On a bit of a bagel riff recently, I was excited to discover that Philadelphia has a “Montreal Style” bagel bakery called Spread Bagelry. I hot footed it down there yesterday (on the first spring day Philadelphia has seen and EVERYONE had ditched their jackets and was eating lunch outside) to try it out. In the process of chatting to another customer and (rather embarrassingly caught in the act of photographing my bagel) I met one of the owners who was so friendly and welcoming in spite of some of my observations.
The bagels at Spread are good. They are certainly better than 95% of Montreal Bagels you can get in most places, including Montreal. They are shaped properly, as you can see from the seam, they are boiled in a solution of honey water (perfectly acceptable as are molasses water and malt syrup water) and they are baked in a beautiful, envy inspiring, wood fired oven. So far so good. The crust is shiny and “neither crispy nor soft” which is as it should be and the sesame seeds were perfectly toasted and delicious.
My criticism of the bagels – and remember this is is completely personal – is that there is too much sugar (or honey but if honey it’s a sweet, simple tasting honey as opposed to a honey with a deeper flavour) in the dough. This leads to two things:
1. The overwhelming flavour of the bagel is that it is sweet. Like candy. I did not get “dough” or “bread” or “flour” – just sweet. One of the difference here, though, is that a lot of food in the USA is sweet. Not just bread (notoriously sweet just like in the UK) but also weird things like ham and bacon and cheese and tomato sauce – things that should be super savoury to my mind are often packed with sugar and their flavour does not appeal to me but that could be because I am not used to it. So, an American may not notice that the bagel is particularly sweet but it was to me.
2. The bagels were – again, this is just my opinion – over proofed – too fat and too soft. The crumb was very airy and doughy so I did not have to work to chew it and I personally like chewing my food. You cannot really tear a true Montreal bagel in half on the horizontal plane (you have to cut it), in the same way that you cannot tear apart a loaf of good German rye bread. It has to be sliced – unlike baguette, for example, that can be torn.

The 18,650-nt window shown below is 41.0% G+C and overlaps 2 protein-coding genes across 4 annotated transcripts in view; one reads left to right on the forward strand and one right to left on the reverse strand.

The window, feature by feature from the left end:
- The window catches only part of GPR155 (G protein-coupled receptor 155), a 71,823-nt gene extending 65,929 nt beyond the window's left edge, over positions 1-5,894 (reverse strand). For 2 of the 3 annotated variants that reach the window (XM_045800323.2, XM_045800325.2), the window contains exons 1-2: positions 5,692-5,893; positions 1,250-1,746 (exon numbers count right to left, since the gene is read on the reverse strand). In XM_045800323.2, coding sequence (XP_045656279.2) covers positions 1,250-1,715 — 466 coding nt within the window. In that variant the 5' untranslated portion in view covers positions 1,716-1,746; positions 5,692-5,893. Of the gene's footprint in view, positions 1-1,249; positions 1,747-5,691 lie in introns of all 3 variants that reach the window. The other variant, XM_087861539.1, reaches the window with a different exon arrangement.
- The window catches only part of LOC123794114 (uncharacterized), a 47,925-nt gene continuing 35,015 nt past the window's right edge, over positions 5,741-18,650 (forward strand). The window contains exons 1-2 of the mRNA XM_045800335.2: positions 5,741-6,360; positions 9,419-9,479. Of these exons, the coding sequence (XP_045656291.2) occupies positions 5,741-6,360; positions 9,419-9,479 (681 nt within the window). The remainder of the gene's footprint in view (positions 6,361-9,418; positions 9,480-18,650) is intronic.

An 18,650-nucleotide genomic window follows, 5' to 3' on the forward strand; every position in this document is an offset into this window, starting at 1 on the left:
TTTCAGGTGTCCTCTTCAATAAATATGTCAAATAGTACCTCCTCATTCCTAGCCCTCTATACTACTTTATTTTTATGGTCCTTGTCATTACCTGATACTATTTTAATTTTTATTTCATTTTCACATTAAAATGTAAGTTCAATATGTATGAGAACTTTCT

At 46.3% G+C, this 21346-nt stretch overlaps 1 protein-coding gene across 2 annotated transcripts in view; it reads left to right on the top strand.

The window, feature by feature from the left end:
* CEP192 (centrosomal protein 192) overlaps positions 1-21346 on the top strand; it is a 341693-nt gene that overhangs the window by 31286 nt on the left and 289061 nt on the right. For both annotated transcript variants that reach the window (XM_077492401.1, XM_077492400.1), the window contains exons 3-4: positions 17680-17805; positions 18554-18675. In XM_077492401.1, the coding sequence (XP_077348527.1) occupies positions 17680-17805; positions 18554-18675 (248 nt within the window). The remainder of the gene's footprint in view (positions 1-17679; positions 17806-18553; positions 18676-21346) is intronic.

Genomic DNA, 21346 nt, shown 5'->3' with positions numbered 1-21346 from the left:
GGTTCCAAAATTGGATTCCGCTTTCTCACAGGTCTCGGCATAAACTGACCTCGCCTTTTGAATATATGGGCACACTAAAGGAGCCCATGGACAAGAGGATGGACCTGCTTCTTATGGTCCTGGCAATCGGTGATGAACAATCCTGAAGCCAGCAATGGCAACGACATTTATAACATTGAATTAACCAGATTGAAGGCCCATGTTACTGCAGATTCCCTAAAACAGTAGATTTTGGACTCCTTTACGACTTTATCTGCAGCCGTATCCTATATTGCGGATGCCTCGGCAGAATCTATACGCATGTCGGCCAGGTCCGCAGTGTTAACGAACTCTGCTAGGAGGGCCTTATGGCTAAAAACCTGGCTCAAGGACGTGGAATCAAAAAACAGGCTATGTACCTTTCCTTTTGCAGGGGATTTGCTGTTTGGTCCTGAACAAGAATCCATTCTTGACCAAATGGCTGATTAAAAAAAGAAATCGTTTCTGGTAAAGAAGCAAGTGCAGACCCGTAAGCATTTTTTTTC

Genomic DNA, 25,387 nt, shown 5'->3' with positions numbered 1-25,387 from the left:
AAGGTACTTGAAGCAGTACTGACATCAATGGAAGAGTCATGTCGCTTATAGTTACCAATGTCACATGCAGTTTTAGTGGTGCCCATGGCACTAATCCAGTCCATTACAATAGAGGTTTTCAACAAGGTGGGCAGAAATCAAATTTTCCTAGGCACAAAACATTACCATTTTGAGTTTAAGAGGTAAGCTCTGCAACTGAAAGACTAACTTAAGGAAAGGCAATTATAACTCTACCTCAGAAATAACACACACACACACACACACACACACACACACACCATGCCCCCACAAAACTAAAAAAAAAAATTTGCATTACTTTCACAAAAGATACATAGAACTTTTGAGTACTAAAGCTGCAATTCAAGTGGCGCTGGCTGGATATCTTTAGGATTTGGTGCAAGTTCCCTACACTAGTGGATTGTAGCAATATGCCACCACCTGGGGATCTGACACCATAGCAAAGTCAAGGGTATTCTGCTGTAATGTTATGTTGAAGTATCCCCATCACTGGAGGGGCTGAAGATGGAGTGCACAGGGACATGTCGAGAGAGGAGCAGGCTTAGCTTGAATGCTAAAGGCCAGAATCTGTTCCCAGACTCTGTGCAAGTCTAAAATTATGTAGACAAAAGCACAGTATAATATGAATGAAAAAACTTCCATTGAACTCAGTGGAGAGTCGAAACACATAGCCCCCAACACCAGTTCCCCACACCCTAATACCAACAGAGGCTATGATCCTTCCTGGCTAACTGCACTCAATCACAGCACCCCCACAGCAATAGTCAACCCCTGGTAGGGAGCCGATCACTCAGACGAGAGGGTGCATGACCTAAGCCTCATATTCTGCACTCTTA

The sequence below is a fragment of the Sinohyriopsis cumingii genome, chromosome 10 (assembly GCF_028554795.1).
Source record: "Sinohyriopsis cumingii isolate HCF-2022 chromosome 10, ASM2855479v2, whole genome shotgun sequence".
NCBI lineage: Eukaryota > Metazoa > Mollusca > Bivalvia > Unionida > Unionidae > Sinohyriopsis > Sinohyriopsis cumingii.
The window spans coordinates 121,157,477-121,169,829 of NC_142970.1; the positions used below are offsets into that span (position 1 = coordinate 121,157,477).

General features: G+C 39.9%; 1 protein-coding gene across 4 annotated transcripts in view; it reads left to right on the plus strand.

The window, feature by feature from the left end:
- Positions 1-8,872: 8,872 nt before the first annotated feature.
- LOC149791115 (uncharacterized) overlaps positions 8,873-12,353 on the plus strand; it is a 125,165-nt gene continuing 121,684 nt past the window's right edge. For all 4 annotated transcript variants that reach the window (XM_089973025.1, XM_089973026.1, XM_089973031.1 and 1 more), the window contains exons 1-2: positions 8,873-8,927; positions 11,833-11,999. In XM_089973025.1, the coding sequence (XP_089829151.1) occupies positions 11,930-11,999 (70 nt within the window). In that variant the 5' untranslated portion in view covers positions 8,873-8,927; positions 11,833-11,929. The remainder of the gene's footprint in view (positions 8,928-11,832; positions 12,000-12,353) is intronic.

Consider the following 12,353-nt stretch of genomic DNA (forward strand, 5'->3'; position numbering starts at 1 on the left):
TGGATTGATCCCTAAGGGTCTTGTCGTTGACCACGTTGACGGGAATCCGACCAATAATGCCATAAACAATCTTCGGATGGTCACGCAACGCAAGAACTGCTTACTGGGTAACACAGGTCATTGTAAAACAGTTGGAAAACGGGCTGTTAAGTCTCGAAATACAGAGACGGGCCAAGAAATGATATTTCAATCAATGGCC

The embarrassing thing is that Lisa caught me in the act of discussing the bagel with another customer but I tell you something, she was gracious and kind and made the decision to go into the kitchen THAT MOMENT to see how the baker was putting together the bagels, how much sugar was in the dough and how much honey was in the water. That is not to say she will change the recipe – after all the bakery is going great guns, they have thousands of loyal customers and are opening up a cafe down the road – but it does mean that she is serious about her business and curious about her product. In the end, we have to sell a product that the customers like – satisfying the market demand if you will – but we can change people’s tastes and provide a healthier product at the same time if we want to. This is something all good bakers and the Real Bread campaign are doing.
Lisa is rightfully confident enough about her product to have introduced me to another good looking bakery in Philadelphia: the Metropolitan. I nipped in there to have a look (beautiful looking bread) and bought some hand made dog biscuits for Lex (who has really bad breath) and am going there for breakfast today so will report back. Good bagels in Philly? You bet – and Spread is the place to find them.
Click here for more information on Philadelphia. And come back soon to read my recipe for Montreal Bagels. Try it and compare it to your own! Let me know the difference.